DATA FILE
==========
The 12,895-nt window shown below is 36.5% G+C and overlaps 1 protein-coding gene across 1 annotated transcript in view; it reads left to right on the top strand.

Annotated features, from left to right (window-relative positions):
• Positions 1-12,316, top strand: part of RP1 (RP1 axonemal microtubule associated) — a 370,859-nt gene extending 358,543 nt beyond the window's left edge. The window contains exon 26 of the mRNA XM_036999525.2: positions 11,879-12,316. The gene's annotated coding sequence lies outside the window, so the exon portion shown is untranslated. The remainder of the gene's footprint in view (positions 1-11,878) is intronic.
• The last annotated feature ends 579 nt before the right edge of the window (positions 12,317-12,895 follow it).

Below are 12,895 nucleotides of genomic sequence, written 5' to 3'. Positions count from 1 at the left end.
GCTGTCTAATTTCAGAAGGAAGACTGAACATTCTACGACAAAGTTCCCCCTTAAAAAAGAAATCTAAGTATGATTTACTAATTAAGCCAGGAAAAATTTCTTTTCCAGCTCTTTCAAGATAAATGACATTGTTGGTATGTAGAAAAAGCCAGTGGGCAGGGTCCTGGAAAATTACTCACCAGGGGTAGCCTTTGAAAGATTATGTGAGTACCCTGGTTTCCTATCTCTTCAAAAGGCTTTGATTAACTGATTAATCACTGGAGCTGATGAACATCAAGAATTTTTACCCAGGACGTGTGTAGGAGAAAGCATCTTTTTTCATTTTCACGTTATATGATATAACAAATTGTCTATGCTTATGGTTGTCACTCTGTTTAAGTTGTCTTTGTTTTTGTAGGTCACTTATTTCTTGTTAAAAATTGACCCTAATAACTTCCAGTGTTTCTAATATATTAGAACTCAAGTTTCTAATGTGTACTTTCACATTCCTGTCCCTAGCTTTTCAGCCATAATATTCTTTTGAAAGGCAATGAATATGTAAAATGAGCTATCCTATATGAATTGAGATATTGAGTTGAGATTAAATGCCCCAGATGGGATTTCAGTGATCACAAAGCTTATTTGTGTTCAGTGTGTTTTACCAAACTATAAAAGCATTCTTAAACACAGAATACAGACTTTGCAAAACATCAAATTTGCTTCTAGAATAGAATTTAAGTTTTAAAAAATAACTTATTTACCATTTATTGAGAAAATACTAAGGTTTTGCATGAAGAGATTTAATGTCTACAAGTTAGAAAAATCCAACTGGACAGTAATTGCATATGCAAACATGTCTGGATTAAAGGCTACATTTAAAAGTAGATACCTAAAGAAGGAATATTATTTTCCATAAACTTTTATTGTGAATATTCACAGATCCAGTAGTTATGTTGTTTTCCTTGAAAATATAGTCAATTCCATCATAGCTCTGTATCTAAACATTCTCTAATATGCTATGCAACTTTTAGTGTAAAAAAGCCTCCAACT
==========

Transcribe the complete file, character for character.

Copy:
The 12,895-nt window shown below is 36.5% G+C and overlaps 1 protein-coding gene across 1 annotated transcript in view; it reads left to right on the top strand.

Annotated features, from left to right (window-relative positions):
• Positions 1-12,316, top strand: part of RP1 (RP1 axonemal microtubule associated) — a 370,859-nt gene extending 358,543 nt beyond the window's left edge. The window contains exon 26 of the mRNA XM_036999525.2: positions 11,879-12,316. The gene's annotated coding sequence lies outside the window, so the exon portion shown is untranslated. The remainder of the gene's footprint in view (positions 1-11,878) is intronic.
• The last annotated feature ends 579 nt before the right edge of the window (positions 12,317-12,895 follow it).

Below are 12,895 nucleotides of genomic sequence, written 5' to 3'. Positions count from 1 at the left end.
GCTGTCTAATTTCAGAAGGAAGACTGAACATTCTACGACAAAGTTCCCCCTTAAAAAAGAAATCTAAGTATGATTTACTAATTAAGCCAGGAAAAATTTCTTTTCCAGCTCTTTCAAGATAAATGACATTGTTGGTATGTAGAAAAAGCCAGTGGGCAGGGTCCTGGAAAATTACTCACCAGGGGTAGCCTTTGAAAGATTATGTGAGTACCCTGGTTTCCTATCTCTTCAAAAGGCTTTGATTAACTGATTAATCACTGGAGCTGATGAACATCAAGAATTTTTACCCAGGACGTGTGTAGGAGAAAGCATCTTTTTTCATTTTCACGTTATATGATATAACAAATTGTCTATGCTTATGGTTGTCACTCTGTTTAAGTTGTCTTTGTTTTTGTAGGTCACTTATTTCTTGTTAAAAATTGACCCTAATAACTTCCAGTGTTTCTAATATATTAGAACTCAAGTTTCTAATGTGTACTTTCACATTCCTGTCCCTAGCTTTTCAGCCATAATATTCTTTTGAAAGGCAATGAATATGTAAAATGAGCTATCCTATATGAATTGAGATATTGAGTTGAGATTAAATGCCCCAGATGGGATTTCAGTGATCACAAAGCTTATTTGTGTTCAGTGTGTTTTACCAAACTATAAAAGCATTCTTAAACACAGAATACAGACTTTGCAAAACATCAAATTTGCTTCTAGAATAGAATTTAAGTTTTAAAAAATAACTTATTTACCATTTATTGAGAAAATACTAAGGTTTTGCATGAAGAGATTTAATGTCTACAAGTTAGAAAAATCCAACTGGACAGTAATTGCATATGCAAACATGTCTGGATTAAAGGCTACATTTAAAAGTAGATACCTAAAGAAGGAATATTATTTTCCATAAACTTTTATTGTGAATATTCACAGATCCAGTAGTTATGTTGTTTTCCTTGAAAATATAGTCAATTCCATCATAGCTCTGTATCTAAACATTCTCTAATATGCTATGCAACTTTTAGTGTAAAAAAGCCTCCAACT